Clearview AI Has Promised To Cancel All Relationships With Private Companies

Facing numerous lawsuits, the New York startup said it "is cancelling the accounts of every customer who was not either associated with law enforcement or some other federal, state, or local government department, office, or agency.”

Clearview AI — the controversial face-tracking company known for scraping more than 3 billion photos from social media sites including Facebook and Twitter — said it is ending its relationships with non–law enforcement entities and private companies amid regulatory scrutiny and several potential class action lawsuits.

Responding to one of those lawsuits, Clearview claimed in legal documents filed in an Illinois federal court on Wednesday that it was taking those voluntary actions and would “avoid transacting with non-governmental customers anywhere.” That specific suit, which argues Clearview violated an Illinois statute regarding the use of biometric data for commercial purposes, is seeking a temporary injunction that would prevent the company from using the information of current and past Illinois residents for its facial recognition software.

Clearview’s shift away from private businesses comes after months of mounting legal threats and scrutiny from lawmakers, activist groups, and news organizations. In February, a BuzzFeed News investigation found the company had provided its facial recognition tool to more than 2,200 police departments, government agencies, and companies across 27 countries. Despite public assurances from Clearview CEO Hoan Ton-That that its software was meant for law enforcement, internal documents reviewed by BuzzFeed News showed numerous private companies had used the service including Macy’s, Walmart, Bank of America, and Target.

“Clearview is cancelling the accounts of every customer who was not either associated with law enforcement or some other federal, state, or local government department, office, or agency,” the company said in a filing, which argued that a federal judge should not grant the injunction because it was taking voluntary steps to comply with the state law. “Clearview is also cancelling all accounts belonging to any entity based in Illinois.”

In January, plaintiff David Mutnick sued Clearview in the federal court in the Northern District of Illinois, alleging the company had violated his and other people’s privacy by scraping photos from sites and apps like Facebook, Instagram, YouTube, and Venmo to train its facial recognition algorithm. The complaint alleged that Clearview violated various constitutional amendments as well as the Illinois Biometric Information Privacy Act (BIPA), an 11-year-old law that prohibits the collection and storage of biometric data on residents without providing them notice and obtaining informed, written consent.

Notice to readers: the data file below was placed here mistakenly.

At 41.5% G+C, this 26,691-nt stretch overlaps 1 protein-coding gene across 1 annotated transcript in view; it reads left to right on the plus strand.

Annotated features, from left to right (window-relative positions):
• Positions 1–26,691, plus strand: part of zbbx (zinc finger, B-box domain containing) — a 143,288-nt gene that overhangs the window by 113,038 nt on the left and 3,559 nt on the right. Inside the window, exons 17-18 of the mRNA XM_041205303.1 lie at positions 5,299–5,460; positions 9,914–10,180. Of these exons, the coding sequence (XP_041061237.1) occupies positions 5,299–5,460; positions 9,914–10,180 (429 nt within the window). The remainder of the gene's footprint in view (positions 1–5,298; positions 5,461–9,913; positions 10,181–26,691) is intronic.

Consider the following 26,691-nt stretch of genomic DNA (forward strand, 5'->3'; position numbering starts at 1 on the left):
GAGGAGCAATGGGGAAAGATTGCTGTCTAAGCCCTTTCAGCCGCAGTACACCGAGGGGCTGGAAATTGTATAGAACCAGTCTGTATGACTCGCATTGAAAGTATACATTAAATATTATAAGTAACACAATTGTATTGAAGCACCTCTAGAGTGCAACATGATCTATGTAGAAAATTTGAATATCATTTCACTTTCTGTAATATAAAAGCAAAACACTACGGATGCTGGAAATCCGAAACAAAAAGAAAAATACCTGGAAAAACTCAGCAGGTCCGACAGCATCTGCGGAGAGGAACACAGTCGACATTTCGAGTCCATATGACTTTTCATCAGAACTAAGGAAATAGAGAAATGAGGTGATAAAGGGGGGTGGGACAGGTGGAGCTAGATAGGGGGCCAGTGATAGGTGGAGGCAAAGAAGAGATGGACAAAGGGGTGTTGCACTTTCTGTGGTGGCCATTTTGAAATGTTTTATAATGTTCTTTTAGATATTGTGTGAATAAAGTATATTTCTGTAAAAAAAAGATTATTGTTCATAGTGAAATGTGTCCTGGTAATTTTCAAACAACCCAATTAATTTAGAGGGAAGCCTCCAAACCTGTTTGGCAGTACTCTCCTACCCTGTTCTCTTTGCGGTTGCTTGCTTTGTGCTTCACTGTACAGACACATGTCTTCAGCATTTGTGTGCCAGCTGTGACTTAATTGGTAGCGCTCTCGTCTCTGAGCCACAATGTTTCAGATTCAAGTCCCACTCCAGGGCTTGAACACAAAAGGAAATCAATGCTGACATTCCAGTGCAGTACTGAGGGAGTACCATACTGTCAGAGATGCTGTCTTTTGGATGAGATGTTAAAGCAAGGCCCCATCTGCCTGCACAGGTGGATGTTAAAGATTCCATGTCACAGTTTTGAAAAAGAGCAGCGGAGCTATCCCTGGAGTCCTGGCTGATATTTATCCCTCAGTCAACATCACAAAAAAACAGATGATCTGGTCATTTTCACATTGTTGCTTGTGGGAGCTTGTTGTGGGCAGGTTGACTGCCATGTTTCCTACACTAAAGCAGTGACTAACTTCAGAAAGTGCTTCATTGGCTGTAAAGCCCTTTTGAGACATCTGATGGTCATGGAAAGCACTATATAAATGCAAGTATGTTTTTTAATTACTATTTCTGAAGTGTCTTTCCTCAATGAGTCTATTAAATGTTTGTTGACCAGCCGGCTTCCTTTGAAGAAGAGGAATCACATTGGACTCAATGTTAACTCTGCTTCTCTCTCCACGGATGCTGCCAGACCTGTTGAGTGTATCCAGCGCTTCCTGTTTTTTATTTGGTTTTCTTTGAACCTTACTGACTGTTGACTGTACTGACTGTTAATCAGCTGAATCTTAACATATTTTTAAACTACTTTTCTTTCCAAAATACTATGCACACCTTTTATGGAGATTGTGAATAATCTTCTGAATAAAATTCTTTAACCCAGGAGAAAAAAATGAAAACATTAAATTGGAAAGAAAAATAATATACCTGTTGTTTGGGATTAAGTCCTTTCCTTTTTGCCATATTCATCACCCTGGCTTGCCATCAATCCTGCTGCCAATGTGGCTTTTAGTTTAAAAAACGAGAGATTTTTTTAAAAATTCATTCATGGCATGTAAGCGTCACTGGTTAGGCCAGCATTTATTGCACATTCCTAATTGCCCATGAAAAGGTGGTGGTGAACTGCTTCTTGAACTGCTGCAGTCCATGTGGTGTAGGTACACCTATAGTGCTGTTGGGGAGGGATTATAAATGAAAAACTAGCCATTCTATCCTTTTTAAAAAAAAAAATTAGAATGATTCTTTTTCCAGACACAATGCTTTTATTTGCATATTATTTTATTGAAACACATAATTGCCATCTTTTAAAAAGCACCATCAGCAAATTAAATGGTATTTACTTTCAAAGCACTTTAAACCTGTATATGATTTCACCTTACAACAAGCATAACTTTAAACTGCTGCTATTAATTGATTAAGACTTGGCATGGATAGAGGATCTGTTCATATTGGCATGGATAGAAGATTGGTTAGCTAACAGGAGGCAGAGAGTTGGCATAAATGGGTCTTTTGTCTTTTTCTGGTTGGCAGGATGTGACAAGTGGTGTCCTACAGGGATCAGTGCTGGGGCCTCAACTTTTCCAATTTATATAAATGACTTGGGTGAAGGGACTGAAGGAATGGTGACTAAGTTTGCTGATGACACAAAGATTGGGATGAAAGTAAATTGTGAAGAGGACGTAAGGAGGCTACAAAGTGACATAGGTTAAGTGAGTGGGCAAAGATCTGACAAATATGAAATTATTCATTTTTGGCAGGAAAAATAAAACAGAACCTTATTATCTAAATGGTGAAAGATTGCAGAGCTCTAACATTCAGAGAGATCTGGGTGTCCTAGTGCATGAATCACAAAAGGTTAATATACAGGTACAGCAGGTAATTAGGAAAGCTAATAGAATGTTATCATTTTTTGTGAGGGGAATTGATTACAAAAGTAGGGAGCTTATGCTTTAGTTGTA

Illinois citizens have used BIPA as a cudgel against technology firms’ aggressive expansion into the use of facial and other biometric data. Earlier this year, Facebook agreed to pay $550 million to settle a class action lawsuit brought under the Illinois consumer privacy statute. According to data viewed by BuzzFeed News, more than 105 entities based in Illinois have used Clearview, including the Illinois secretary of state’s office, which had run nearly 9,000 facial scans, and the Chicago Police Department, which paid $49,875 for two-year Clearview logins for 30 people.

While the Chicago Police Department did not return a request for comment, a spokesperson for the Illinois secretary of state confirmed the office had been using Clearview “for about six months” to “assist other law enforcement agencies.” It declined to comment on the lawsuits against the company.

“Clearview AI continues to pursue its core mission: to assist law enforcement agencies around the nation in identifying perpetrators and victims of crime, including horrific crimes such as trafficking and child abuse,” Lee Wolosky, an attorney for Clearview AI, said in an email. “It is committed to abiding by all laws applicable to it.”

“[Clearview] is committed to abiding by all laws applicable to it.”

With its voluntary changes, Clearview is hoping to stave off a possible injunction against its business. Its actions, however, are less than satisfactory, said Scott Drury, an attorney with Loevy & Loevy, a firm representing Mutnick. (Loevy & Loevy works with BuzzFeed News on litigation matters concerning freedom of information laws.)

“The Defendants’ claimed actions do not provide the relief requested in the preliminary injunction motion and leave Illinois residents exposed to continued privacy harms,” Drury said in a statement.